By: Farrah Kaye
While the Nationwide Series had an off weekend, Danica Patrick set her sights on another new adventure. Invited by team owner Tony Stewart, Patrick headed to Rossburg, Ohio and Eldora Speedway for the eighth annual Prelude To The Dream, a Dirt Late Model Race with proceeds benefiting Feed The Children on June 6th.
The race has become a tradition over the years, with the roster now including drivers from across NASCAR, NHRA, IndyCar and the World of Outlaws. Eldora Speedway is a half-mile clay oval and the race included hot laps, qualifying, heat races and a 40-lap feature with double-file restarts. The top 10 finishers of the race chose a city to have Feed the Children send a food truck to.
Drivers in the race included Tony Kanaan (IndyCar), Ron Capps and Cruz Pedregon (NHRA) and Steve Kinser and Donny Schatz (World of Outlaws). NASCAR drivers included Tony Stewart, Jimmie Johnson, Clint Bowyer, Ryan Newman, Kasey Kahne, Bobby Labonte, Aric Almirola, Kenny Wallace, Kenny Schrader, Kurt and Kyle Busch and Austin and Ty Dillon.
Many eyes were on Patrick – as they usually are – since this was her first time racing at the dirt track.
“She’s never driven anything like this and I don’t think she’s really been on dirt, ever. So I’ll tell her the same thing we’ve told everybody else who comes – try to go out and follow somebody who’s been around there before, and they can show you how to do it,” said Stewart. “You’re going to be able to learn something by following them, and you’ll get an idea of the rhythm and the pace of how to get around there. But it’s a tricky place to learn, so we’ll see how she adapts.”
Patrick, herself, was looking forward to the race.
“I think it’s a really great format for a bunch of drivers, unique drivers, to be able to get together and race it out, and raise money for Feed The Children,” she said. “It will be fun to be able to bump and bang and get out there and just have fun. It counts for everything and it counts for nothing. It’s very important, but it’s a time to have a good time.”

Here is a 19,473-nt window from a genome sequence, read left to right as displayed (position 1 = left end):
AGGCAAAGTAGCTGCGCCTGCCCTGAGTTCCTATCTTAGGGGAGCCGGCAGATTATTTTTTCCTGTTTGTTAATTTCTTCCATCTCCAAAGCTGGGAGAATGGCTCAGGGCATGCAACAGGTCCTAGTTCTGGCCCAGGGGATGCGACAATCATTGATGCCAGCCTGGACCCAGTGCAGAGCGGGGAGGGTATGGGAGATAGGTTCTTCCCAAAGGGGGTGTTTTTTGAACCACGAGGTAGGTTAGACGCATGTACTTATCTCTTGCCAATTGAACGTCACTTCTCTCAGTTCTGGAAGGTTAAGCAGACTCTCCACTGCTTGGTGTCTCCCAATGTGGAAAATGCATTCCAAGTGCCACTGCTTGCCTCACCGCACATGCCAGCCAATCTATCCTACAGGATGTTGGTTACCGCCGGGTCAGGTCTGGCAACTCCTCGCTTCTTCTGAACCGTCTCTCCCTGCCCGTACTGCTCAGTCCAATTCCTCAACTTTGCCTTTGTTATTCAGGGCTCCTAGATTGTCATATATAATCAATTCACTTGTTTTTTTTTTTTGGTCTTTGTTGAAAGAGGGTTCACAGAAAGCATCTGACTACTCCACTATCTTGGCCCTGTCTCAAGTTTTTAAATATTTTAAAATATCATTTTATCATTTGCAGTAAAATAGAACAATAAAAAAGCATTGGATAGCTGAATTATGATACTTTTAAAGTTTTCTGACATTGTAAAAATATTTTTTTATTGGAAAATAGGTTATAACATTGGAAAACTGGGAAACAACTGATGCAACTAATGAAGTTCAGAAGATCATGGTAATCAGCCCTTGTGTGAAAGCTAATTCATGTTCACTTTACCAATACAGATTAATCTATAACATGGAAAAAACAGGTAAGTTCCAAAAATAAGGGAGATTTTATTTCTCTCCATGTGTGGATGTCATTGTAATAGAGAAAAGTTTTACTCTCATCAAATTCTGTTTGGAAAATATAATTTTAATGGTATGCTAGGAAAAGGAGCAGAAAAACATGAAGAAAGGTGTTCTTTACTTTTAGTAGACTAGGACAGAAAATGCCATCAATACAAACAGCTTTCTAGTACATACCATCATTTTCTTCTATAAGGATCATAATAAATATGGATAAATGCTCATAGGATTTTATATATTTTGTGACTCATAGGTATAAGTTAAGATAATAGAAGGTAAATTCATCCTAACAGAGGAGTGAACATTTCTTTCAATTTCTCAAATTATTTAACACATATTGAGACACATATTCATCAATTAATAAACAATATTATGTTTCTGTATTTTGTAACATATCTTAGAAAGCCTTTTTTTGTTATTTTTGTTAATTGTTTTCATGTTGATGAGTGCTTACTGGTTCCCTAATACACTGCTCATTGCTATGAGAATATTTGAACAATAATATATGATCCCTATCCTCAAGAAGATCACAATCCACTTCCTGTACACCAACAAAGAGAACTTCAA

“I have been to a dirt track before. My sister and I, when we were kids, which was probably kind of why we got into racing, we would go and we’d hang out in the stands and my dad would be working down in the pits because we weren’t old enough to be down there.”
As for her experience on dirt, her time was limited.
“I raced on dirt one time in my life in a Go-Kart. It was at Charlotte, actually. There’s a little dirt track outside of the back straightway. I was probably 14 years old, so, we’re talking about 15 years ago, so I don’t even remember. I just remember that I didn’t suck, so that’s good,” Patrick shared. “But it’s definitely not something I have a lot of experience with. My dad used to race on dirt and, in the winter when it would snow, he’d call it rallying. He’d say, ‘Let’s go rallying,’ and he would drive sideways around the neighborhood. And it wasn’t my thing. So, I hope I’ve got some genetics for racing on dirt. And getting it sideways.”
Patrick finished 15th in the race, after hitting the wall. She couldn’t keep up with the leaders but took the time to learn more about dirt.
“I realized early that I wasn’t really in the mix, so I figured I would take the chance to get comfortable driving sideways a little bit more as I’ve found that that helps in driving a stock car. I was just feeling it out and I really wanted to bring the car home without balling it up,” Patrick said. “It was a good experience for me but, more than anything, I’m proud to be a part of this event. Tony is definitely my role model for charity work. This is a big deal. It’s very cool that he puts this on, and it’s obviously his party, but he invites all of his friends and that’s cool.”
Patrick will be back behind the wheel of the No. 7 GoDaddy machine in the NASCAR Nationwide Series in Michigan next weekend.
Farrah Kaye is a NASCAR columnist for CBS Local Sports and is a member of the NMPA. Her previous articles have appeared on SPEEDtv.com, newsweek.com and she holds a degree in Journalism. Follow her on Twitter @Farrah_Kaye.